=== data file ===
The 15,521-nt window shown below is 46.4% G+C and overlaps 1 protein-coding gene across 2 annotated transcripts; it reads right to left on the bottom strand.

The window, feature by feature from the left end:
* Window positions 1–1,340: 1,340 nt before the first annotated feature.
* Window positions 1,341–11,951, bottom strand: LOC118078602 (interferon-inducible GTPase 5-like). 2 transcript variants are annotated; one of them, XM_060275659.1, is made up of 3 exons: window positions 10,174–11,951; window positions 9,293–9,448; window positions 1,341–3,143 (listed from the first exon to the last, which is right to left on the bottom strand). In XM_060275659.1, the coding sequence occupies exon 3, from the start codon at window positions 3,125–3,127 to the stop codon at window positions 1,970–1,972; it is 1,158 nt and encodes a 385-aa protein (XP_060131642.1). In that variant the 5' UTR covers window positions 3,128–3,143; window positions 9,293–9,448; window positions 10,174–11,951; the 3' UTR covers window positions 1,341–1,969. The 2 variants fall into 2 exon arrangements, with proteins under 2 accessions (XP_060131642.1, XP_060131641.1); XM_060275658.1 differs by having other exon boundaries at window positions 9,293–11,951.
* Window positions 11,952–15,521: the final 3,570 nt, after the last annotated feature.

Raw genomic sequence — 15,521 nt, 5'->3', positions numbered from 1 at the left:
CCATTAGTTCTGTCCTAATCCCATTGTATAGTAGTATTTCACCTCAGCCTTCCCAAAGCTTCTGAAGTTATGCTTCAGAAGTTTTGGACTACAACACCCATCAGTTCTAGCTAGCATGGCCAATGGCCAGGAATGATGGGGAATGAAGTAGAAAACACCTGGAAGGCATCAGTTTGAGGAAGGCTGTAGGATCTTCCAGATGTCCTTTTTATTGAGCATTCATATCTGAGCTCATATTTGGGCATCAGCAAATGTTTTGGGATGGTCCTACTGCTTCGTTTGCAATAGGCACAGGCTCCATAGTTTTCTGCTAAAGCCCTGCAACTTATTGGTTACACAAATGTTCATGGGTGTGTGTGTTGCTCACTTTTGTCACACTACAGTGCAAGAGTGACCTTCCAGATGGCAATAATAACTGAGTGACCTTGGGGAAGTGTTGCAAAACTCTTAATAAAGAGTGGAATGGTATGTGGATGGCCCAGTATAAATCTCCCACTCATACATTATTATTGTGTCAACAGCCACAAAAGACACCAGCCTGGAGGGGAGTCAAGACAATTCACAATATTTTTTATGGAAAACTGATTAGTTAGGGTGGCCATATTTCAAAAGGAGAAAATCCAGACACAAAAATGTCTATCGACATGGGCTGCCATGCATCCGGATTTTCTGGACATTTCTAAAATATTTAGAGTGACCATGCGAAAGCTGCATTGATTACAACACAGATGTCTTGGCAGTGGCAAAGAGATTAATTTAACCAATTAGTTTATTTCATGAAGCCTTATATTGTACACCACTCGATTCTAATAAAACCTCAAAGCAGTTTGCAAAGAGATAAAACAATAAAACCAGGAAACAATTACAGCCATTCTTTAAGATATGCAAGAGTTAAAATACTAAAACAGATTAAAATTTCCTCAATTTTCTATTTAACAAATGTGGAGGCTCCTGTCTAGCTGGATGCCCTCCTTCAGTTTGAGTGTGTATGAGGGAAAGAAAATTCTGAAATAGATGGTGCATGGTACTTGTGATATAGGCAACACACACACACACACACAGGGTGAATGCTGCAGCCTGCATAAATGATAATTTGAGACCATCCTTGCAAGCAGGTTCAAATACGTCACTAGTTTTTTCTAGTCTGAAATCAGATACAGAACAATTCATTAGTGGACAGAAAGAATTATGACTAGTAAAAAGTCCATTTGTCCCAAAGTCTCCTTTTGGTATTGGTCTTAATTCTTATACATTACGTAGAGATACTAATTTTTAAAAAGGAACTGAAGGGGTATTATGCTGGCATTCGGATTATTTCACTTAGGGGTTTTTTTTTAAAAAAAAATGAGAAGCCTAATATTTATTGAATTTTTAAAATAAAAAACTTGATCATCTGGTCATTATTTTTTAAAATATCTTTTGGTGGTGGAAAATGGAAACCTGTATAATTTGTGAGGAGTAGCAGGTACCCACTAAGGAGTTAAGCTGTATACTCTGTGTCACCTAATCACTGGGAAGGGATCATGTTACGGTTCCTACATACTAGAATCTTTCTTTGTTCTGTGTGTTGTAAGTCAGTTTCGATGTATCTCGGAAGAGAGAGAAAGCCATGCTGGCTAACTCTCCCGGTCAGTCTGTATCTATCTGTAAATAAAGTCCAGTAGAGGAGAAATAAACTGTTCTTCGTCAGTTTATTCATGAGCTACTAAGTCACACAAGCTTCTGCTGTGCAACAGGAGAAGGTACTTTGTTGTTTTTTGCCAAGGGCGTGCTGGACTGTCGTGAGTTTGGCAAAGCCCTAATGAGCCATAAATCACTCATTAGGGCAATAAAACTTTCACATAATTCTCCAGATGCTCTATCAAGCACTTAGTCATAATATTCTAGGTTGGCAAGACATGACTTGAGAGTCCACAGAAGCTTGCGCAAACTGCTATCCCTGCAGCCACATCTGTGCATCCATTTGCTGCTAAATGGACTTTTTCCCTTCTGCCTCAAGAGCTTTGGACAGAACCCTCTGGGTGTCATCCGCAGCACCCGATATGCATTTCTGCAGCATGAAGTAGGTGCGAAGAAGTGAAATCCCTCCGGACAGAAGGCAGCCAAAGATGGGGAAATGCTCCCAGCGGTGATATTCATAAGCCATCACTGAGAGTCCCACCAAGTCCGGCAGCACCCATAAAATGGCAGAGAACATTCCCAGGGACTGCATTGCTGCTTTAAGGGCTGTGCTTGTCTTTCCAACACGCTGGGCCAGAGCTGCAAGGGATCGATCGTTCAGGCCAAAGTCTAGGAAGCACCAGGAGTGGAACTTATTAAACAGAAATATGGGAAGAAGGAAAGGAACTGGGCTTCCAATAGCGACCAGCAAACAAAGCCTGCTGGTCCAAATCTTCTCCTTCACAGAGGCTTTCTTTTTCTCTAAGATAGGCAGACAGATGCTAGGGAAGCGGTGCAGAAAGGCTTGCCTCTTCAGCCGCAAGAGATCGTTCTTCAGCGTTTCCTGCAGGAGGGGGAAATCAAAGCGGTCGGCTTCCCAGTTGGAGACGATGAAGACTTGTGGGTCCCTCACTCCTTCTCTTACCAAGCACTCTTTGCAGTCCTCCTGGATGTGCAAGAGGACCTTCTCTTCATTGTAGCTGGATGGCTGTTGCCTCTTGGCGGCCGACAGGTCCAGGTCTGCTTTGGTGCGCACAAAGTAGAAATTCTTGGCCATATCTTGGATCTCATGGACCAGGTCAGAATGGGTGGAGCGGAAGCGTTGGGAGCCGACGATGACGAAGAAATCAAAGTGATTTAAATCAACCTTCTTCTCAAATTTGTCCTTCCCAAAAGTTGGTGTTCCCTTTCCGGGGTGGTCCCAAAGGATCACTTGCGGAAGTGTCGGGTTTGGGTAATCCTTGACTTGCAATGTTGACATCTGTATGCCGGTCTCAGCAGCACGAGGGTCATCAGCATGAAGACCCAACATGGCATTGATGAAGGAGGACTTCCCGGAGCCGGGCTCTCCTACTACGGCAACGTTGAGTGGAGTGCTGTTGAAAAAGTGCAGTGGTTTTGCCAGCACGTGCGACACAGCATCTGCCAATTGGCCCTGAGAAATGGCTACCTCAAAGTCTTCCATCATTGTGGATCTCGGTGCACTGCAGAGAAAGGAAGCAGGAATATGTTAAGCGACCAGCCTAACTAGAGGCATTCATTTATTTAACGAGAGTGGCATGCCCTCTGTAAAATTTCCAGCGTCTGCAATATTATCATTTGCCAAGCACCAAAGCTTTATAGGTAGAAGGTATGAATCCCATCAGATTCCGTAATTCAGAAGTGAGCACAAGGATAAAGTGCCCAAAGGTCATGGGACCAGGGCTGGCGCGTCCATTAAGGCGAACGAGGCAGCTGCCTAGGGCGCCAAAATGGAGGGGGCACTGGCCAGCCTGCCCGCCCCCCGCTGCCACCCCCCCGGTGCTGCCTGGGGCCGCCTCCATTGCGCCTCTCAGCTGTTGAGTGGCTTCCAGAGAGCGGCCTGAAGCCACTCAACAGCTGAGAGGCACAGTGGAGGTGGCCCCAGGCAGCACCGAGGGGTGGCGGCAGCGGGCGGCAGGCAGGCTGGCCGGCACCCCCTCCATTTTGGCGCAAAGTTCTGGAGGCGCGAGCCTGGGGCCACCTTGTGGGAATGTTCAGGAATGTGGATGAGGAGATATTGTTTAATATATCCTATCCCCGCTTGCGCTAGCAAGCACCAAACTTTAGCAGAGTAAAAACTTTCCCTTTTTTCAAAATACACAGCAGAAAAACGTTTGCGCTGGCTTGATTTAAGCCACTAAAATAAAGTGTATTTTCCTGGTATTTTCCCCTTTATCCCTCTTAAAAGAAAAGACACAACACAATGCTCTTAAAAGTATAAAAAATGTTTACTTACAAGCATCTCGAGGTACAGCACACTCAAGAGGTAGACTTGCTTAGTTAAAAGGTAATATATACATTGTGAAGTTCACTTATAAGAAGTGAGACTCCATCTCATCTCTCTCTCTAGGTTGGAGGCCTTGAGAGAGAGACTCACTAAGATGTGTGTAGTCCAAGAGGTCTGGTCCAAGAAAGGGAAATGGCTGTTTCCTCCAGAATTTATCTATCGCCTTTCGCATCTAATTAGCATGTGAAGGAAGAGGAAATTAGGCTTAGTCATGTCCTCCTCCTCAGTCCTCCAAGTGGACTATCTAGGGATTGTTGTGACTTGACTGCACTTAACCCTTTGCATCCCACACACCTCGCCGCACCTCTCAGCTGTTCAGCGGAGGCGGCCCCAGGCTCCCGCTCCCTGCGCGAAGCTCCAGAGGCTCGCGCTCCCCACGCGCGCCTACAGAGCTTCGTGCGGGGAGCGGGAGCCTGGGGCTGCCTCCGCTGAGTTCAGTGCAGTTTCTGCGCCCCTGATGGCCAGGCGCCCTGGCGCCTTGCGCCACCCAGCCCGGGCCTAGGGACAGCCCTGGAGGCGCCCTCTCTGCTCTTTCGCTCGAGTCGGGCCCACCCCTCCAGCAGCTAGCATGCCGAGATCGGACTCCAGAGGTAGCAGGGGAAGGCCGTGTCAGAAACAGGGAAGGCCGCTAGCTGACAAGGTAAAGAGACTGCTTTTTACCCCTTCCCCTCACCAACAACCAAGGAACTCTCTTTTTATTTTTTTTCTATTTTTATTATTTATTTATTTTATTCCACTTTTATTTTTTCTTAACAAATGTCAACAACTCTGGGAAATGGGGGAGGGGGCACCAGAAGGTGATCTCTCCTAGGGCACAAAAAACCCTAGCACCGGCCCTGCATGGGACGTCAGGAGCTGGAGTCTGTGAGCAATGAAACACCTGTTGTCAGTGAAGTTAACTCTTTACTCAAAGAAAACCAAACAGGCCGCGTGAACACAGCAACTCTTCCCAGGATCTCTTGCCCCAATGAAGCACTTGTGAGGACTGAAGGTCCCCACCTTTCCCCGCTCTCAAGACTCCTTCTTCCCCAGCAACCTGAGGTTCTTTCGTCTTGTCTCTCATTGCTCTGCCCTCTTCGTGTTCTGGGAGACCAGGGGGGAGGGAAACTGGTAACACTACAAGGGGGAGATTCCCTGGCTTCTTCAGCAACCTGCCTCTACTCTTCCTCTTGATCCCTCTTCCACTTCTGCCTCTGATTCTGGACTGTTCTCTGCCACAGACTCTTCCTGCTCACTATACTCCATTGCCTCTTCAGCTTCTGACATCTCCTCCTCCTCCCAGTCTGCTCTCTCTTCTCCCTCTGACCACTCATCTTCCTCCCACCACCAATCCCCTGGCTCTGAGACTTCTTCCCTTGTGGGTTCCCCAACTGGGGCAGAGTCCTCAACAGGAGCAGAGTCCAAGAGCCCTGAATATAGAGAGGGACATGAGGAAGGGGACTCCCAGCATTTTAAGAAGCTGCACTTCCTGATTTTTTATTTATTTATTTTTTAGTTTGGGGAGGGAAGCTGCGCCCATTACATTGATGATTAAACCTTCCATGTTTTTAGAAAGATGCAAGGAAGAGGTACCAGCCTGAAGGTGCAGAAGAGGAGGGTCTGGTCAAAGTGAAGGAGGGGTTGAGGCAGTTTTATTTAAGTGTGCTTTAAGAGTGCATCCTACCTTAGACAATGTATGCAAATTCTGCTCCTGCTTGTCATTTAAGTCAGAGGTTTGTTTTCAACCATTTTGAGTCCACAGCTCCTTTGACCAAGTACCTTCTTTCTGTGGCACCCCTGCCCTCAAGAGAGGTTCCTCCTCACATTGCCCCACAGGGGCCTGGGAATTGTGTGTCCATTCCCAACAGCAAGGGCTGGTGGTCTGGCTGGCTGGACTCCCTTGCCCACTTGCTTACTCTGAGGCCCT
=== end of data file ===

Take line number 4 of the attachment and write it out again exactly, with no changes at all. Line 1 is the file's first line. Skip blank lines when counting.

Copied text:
* Window positions 1,341–11,951, bottom strand: LOC118078602 (interferon-inducible GTPase 5-like). 2 transcript variants are annotated; one of them, XM_060275659.1, is made up of 3 exons: window positions 10,174–11,951; window positions 9,293–9,448; window positions 1,341–3,143 (listed from the first exon to the last, which is right to left on the bottom strand). In XM_060275659.1, the coding sequence occupies exon 3, from the start codon at window positions 3,125–3,127 to the stop codon at window positions 1,970–1,972; it is 1,158 nt and encodes a 385-aa protein (XP_060131642.1). In that variant the 5' UTR covers window positions 3,128–3,143; window positions 9,293–9,448; window positions 10,174–11,951; the 3' UTR covers window positions 1,341–1,969. The 2 variants fall into 2 exon arrangements, with proteins under 2 accessions (XP_060131642.1, XP_060131641.1); XM_060275658.1 differs by having other exon boundaries at window positions 9,293–11,951.